How to Define Your Key Web Marketing Performance Indicators - dummies

How to Define Your Key Web Marketing Performance Indicators

By John Arnold, Michael Becker, Marty Dickinson, Ian Lurie, Elizabeth Marsten

Goals are based on specific metrics that drive your web marketing business and website. These metrics — what make or break success — are key performance indicators, or KPIs. KPIs track the health of your online marketing efforts, for the good (success KPIs) or for the not-so-good (warning KPIs).

A KPI is not the same as a conversion goal! A KPI is a general measure of success for your business. It can be applied to your business’s online efforts, offline work, brick-and-mortar store, website, or anything else. A conversion goal, on the other hand, is a specific event: an online sale or an in-store sale. You measure KPIs in terms of conversion goals. Don’t confuse the two.

Before you go any further, write down your KPIs.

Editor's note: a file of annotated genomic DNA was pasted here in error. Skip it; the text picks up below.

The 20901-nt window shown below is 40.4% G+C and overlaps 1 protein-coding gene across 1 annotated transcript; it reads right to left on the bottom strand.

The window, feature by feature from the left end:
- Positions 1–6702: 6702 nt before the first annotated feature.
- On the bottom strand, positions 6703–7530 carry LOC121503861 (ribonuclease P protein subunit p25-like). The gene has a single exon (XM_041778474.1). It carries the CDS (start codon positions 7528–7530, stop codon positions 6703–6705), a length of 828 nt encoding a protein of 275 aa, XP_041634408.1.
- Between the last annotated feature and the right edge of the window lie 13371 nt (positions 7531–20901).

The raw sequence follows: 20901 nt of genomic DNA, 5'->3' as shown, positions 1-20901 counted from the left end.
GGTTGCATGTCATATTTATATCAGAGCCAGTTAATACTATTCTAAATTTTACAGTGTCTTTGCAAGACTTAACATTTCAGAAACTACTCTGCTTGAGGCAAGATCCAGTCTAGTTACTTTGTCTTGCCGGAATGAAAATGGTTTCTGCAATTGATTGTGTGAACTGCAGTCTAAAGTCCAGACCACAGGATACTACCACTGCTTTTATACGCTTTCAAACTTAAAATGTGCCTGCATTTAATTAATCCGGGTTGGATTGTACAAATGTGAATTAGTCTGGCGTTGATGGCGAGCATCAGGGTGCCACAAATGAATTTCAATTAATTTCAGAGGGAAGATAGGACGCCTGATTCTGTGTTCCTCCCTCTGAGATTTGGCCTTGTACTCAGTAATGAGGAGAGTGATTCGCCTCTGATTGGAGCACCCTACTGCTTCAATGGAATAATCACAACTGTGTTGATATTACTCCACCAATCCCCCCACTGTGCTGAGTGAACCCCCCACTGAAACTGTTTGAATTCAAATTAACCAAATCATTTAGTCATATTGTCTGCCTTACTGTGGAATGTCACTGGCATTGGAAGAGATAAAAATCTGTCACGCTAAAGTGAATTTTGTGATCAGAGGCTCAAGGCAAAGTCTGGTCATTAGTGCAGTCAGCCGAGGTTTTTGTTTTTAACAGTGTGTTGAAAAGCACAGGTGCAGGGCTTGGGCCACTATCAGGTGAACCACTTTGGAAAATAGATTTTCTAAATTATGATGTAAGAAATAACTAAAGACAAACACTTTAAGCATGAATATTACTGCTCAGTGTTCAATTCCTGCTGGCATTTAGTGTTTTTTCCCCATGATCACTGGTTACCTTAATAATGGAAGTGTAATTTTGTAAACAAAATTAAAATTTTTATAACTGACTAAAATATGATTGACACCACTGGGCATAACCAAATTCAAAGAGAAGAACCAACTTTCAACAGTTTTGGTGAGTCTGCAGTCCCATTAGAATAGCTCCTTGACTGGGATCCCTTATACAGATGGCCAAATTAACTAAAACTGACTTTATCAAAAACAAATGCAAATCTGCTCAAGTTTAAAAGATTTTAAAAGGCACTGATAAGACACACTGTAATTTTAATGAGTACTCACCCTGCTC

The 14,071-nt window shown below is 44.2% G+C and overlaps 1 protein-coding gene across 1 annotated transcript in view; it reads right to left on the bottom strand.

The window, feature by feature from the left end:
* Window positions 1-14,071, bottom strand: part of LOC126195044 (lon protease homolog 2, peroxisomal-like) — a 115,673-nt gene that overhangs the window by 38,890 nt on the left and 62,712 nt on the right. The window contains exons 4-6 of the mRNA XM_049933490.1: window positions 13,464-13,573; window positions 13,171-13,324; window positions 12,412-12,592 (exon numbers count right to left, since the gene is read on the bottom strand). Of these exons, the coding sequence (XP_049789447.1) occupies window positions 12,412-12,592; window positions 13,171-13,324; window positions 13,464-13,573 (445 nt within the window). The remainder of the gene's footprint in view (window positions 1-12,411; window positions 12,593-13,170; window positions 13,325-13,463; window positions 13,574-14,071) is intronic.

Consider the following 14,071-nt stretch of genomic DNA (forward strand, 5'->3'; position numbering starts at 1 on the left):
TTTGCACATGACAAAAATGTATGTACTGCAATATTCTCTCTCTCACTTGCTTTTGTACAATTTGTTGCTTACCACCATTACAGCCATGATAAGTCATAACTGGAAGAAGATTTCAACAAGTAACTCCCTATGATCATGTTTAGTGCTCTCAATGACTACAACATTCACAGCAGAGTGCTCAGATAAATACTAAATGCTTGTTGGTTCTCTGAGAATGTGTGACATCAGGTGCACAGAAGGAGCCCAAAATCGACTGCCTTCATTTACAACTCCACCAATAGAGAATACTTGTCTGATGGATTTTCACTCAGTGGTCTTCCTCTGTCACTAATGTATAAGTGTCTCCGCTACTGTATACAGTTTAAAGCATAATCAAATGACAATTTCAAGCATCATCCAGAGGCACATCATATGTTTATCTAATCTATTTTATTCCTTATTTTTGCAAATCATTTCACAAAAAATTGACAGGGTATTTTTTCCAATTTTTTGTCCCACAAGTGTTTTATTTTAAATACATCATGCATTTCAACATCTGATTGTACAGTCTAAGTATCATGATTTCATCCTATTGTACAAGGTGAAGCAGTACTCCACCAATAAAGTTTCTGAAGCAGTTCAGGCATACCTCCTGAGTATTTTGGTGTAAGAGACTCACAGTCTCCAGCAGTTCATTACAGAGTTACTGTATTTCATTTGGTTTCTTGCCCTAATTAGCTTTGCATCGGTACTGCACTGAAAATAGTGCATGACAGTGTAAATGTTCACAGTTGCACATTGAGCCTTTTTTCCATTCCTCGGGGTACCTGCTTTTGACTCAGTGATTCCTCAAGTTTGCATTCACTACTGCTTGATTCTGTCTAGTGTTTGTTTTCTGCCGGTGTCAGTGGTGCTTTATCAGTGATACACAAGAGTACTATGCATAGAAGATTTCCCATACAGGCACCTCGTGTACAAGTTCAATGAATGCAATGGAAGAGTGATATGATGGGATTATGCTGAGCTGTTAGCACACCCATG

The ideal KPI will

  • Give you at-a-glance insight: This gives you information as to how your website is performing.

  • Stand on its own as a measure of success or failure: You shouldn’t need to look at other data to get a basic idea of site performance.

  • Make business sense: Interpreting a typical KPI won’t require an expert web analyst.

  • Be long-lived: KPIs can change, but not often. You want to be able to compare KPI data day by day, month by month, and year by year.

Success KPIs are those that, if they increase, indicate you’re doing well. They might include

  • Number of sales

  • Number of leads

  • Conversion rate for leads or sales

  • Number of E-Mail a Friend submissions

  • Number of e-mail newsletter sign-ups

  • Number of white paper (or other) downloads

Warning KPIs are those that, if they increase, mean something could be wrong. They might include

  • Cost per sale

  • Cost per lead

  • Form abandonment rate

  • Complaint frequency

  • Bounce rate

No two businesses are exactly alike, so chances are you’ll have some unique KPIs. The most common KPIs are

  • Cost per sale

  • Cost per lead

  • Revenue

  • Return on investment

Write down at least two (and preferably more) KPIs for your website. After you have your KPIs, you’re ready to move on to the next step — setting your conversion goals.